One might say the ultimate irony in the clash of cultures and approaches to storytelling exemplified by P.L Travers and Walt Disney’s tussle over Mary Poppins, is the Disneyification of the dispute: Uncle Walt’s empire enjoying the last word.
Stocked with the studio’s trademark sentiment and family friendly sanding down of rough edges, Saving Mr. Banks is ultimately a sweet and life affirming movie about redemption through art and the power of the imagination to “right” historic wrongs, but it’s impossible to sit through it without wondering what Travers would have made of the film’s conclusion, corporate PR, that she and Disney, despite their polarising worldviews, were ultimately two sides of the same coin and that a common cause was shared, namely stoking the imaginations of the young and young at heart.
The Disney thesis, which suits the studio very well, as it acquits them of Travis’ charge of vandalising her novels, Dick Van Dyke and all, is that the author and Uncle Walt ultimately realised they were on the same page. Both Travis and Disney had disappointing fathers plagued by inner demons, who neither child was able to help. In the heart tugging monologue in which Walt finally seals the deal with the obstinate author, 18 years after his initial approach, Disney explains that his life’s work, dismissed by Travers as “silly cartoons”, was a means of reclaiming a lost childhood and giving himself the happy ending that life had denied him. This, says Disney, is what Mary Poppins is all about; Travers rewriting her own family backstory; and with that, differences are temporarily forgotten and the movie goes into production, the two storytellers kindred spirits, if not creative soul mates.
This being a Disney movie about Disney, the first, in fact, to portray him at all, it’s not surprising that Kelly Marcel and Sue Smith’s screenplay adds a spoonful of sugar to what was, in reality, an often bitter and tooth-pulling example of creative differences. The dispute’s recast as a classic case of lost in translation with the audience friendly caveat that both parties were moving toward the same destination: a story that redeemed Travers’ Daddy proxy, Mr Banks, and delighted children in turn. It’s a movie that refuses to take sides, content that both Walt and Travers were good people with honourable intentions who simply misunderstood one another.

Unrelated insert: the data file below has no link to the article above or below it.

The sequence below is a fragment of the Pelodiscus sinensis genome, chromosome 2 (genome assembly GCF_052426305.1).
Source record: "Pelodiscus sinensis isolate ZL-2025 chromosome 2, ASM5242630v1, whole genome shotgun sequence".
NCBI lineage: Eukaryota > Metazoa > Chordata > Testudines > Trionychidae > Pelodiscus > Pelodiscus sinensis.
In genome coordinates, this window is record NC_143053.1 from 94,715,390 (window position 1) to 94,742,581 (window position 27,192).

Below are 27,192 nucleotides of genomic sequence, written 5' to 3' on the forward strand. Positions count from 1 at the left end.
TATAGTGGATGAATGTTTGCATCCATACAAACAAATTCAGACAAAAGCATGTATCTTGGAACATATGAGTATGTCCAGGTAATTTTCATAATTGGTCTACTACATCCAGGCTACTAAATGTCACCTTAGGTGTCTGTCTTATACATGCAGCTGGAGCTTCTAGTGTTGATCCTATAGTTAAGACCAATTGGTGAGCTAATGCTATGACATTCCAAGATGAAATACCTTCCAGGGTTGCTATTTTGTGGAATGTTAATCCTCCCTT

One suspects it wasn’t quite so amicable and the story ends with the film’s premiere, which conveniently absolves the filmmakers of having to touch upon the author’s lifelong dislike of the finished product (reportedly, an attitude that only started to soften toward the end of her life), but the sanitised version is nevertheless a very pleasant watch.
Emma Thompson’s Travers doesn’t shy away from the author’s alleged imperiousness, cantankerousness and anti-American snobbery, but by underwriting it all with a damaged childhood and a lifetime’s worth of buried torment, a sympathetic character is created whose dogged defence of her work is never marked as unreasonable or short sighted. Disney, in turn, played with a lot of homespun likeability by Tom Hanks, is recreated as a low key character, with an informal bent – naturally the opposite of Travers, who’s never quite the vulgarian of the author’s imagination. This same but different trope, though hardly risky storytelling, makes for a satisfying yarn: a movie that propagandises the facts to conclude with real world photographs depicting all concerned all smiles.
With the personal story well handled and divested of anything likely to sully the memory of either person, the only remaining question the movie poses is, what of Disney’s Mary Poppins? Is the treatment we see come to life worthy of Travers’ suspicion or not? The uncontroversial conclusion is that there’s more than room for both versions and one wouldn’t wish to live in a world where a movie as joyful as Poppins didn’t exist. Travers was never a full signatory to Disney’s unashamedly good natured and showy film, but only a full-fledged curmudgeon would dispute that it’s delighted generations of children, just as Walt predicted.